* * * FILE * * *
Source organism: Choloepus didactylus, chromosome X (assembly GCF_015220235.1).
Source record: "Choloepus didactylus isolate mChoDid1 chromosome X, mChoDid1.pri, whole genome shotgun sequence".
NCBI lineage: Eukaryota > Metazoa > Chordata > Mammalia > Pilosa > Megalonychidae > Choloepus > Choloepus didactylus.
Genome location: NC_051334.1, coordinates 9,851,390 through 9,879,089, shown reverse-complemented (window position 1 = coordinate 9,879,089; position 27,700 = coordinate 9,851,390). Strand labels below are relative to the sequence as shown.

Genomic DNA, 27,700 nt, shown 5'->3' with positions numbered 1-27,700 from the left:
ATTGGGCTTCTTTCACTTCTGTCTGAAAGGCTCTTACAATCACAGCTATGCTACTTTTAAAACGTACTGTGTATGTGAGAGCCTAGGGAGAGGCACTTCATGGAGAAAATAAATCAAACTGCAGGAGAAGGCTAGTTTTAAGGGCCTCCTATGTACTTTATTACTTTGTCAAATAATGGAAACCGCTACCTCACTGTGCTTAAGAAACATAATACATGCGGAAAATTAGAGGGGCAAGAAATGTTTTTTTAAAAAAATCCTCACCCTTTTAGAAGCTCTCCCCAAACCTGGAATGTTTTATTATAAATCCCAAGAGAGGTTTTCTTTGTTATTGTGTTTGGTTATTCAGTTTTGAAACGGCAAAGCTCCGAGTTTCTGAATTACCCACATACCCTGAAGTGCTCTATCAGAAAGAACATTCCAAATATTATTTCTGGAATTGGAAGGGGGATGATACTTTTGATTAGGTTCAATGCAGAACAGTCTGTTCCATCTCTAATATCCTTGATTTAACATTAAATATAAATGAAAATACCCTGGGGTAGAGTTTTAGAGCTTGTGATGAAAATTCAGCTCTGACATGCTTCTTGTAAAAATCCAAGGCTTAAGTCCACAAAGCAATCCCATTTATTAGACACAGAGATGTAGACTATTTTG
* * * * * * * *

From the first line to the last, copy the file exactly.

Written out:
Source organism: Choloepus didactylus, chromosome X (assembly GCF_015220235.1).
Source record: "Choloepus didactylus isolate mChoDid1 chromosome X, mChoDid1.pri, whole genome shotgun sequence".
NCBI lineage: Eukaryota > Metazoa > Chordata > Mammalia > Pilosa > Megalonychidae > Choloepus > Choloepus didactylus.
Genome location: NC_051334.1, coordinates 9,851,390 through 9,879,089, shown reverse-complemented (window position 1 = coordinate 9,879,089; position 27,700 = coordinate 9,851,390). Strand labels below are relative to the sequence as shown.

Genomic DNA, 27,700 nt, shown 5'->3' with positions numbered 1-27,700 from the left:
ATTGGGCTTCTTTCACTTCTGTCTGAAAGGCTCTTACAATCACAGCTATGCTACTTTTAAAACGTACTGTGTATGTGAGAGCCTAGGGAGAGGCACTTCATGGAGAAAATAAATCAAACTGCAGGAGAAGGCTAGTTTTAAGGGCCTCCTATGTACTTTATTACTTTGTCAAATAATGGAAACCGCTACCTCACTGTGCTTAAGAAACATAATACATGCGGAAAATTAGAGGGGCAAGAAATGTTTTTTTAAAAAAATCCTCACCCTTTTAGAAGCTCTCCCCAAACCTGGAATGTTTTATTATAAATCCCAAGAGAGGTTTTCTTTGTTATTGTGTTTGGTTATTCAGTTTTGAAACGGCAAAGCTCCGAGTTTCTGAATTACCCACATACCCTGAAGTGCTCTATCAGAAAGAACATTCCAAATATTATTTCTGGAATTGGAAGGGGGATGATACTTTTGATTAGGTTCAATGCAGAACAGTCTGTTCCATCTCTAATATCCTTGATTTAACATTAAATATAAATGAAAATACCCTGGGGTAGAGTTTTAGAGCTTGTGATGAAAATTCAGCTCTGACATGCTTCTTGTAAAAATCCAAGGCTTAAGTCCACAAAGCAATCCCATTTATTAGACACAGAGATGTAGACTATTTTG